Landscape and Groundskeeping Workers Career Video
Description: Directly supervise and coordinate activities of workers engaged in landscaping or groundskeeping activities. Work may involve reviewing contracts to ascertain service, machine, and workforce requirements; answering inquiries from potential customers regarding methods, material, and price ranges; and preparing estimates according to labor, material, and machine costs.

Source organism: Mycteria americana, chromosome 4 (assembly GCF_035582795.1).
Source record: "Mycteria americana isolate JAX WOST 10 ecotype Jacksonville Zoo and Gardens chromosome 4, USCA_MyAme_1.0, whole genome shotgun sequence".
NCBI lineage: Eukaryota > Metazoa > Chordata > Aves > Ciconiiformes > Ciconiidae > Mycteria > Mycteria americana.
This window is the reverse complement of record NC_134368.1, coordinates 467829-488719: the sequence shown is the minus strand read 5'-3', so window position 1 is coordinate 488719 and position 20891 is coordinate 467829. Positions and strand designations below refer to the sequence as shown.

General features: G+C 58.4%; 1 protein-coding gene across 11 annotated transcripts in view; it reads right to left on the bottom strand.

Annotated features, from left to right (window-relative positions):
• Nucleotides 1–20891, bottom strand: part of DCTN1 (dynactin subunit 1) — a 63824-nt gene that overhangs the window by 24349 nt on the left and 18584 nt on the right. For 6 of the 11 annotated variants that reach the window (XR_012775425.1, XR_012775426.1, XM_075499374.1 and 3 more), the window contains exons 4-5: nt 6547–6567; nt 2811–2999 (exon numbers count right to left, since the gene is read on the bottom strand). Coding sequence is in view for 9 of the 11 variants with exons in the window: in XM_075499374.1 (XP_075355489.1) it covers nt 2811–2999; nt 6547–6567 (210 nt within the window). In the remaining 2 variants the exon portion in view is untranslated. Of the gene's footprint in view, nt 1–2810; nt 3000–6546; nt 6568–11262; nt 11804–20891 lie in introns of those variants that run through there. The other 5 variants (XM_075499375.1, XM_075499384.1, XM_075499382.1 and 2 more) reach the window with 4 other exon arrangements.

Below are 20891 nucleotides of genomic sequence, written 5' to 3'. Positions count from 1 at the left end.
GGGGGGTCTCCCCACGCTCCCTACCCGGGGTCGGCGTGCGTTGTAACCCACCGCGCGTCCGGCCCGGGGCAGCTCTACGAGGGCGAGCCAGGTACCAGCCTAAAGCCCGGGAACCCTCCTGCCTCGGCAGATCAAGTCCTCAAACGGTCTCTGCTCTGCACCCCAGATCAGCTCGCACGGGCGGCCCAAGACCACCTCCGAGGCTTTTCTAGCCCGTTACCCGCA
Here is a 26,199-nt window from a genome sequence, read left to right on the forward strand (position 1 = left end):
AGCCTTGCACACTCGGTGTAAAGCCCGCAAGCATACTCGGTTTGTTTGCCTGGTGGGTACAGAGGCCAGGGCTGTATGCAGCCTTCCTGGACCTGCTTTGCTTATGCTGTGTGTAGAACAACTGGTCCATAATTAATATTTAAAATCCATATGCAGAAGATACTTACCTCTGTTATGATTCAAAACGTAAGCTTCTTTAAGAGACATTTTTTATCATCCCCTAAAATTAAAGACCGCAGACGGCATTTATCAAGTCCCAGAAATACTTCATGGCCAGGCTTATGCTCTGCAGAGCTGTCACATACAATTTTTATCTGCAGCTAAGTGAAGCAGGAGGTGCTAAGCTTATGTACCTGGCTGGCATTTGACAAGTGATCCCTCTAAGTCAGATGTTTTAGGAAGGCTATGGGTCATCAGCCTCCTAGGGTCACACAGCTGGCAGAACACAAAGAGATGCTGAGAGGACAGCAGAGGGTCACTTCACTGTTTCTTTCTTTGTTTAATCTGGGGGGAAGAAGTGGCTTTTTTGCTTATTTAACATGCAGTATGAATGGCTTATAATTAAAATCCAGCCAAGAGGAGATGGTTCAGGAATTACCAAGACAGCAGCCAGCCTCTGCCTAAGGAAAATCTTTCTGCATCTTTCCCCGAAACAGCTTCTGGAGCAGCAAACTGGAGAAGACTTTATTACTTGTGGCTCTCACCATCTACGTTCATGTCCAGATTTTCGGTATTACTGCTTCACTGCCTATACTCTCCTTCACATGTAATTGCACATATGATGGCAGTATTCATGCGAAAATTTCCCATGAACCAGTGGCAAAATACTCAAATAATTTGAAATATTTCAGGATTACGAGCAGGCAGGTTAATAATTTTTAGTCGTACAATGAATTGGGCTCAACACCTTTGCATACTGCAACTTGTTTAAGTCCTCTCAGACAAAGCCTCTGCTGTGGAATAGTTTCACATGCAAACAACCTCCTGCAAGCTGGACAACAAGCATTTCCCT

Creating and maintaining outdoor spaces is the work of grounds maintenance workers. Under the direction of a manager, they ensure that both public and private grounds are beautiful and healthy. Landscaping workers are typically employed by homeowners, apartment or office buildings, shopping malls, and hotels… to plant and trim trees, flowers, and other plants. Some maintain permanent fixtures, such as walkways, patios, and decks, or install lighting and sprinkler systems. Groundskeeping workers keep properties, such as parks and businesses, looking good through every season. In summer, they care for plants, grass, and trees… in fall, they rake and mulch leaves… and in winter, they clear snow. They also may maintain parking lots, fountains, swimming pools, and fences. Athletic field groundskeepers keep natural and artificial turf in top condition. They mark out boundaries, and paint turf with team logos and names. At cemeteries, groundskeepers may use a backhoe to dig graves. Greenskeepers maintain golf courses, from intensive turf maintenance, to keeping canopies and tee markers in good repair. Other workers also help keep grounds accessible: pesticide workers apply chemicals to handle weeds, insects, and diseases. Tree trimmers and pruners work high off the ground to cut away excess branches— keeping roads and sidewalks safe, and clearing utility lines. Many grounds maintenance jobs are seasonal, although year-round positions may be available. Work is generally outdoors in all weather conditions, and involves frequent bending, kneeling, lifting and shoveling. Grounds maintenance workers typically do not require any formal education and are trained on the job. Workers who apply pesticides or fertilizers typically need a high school diploma or equivalent and must obtain a license.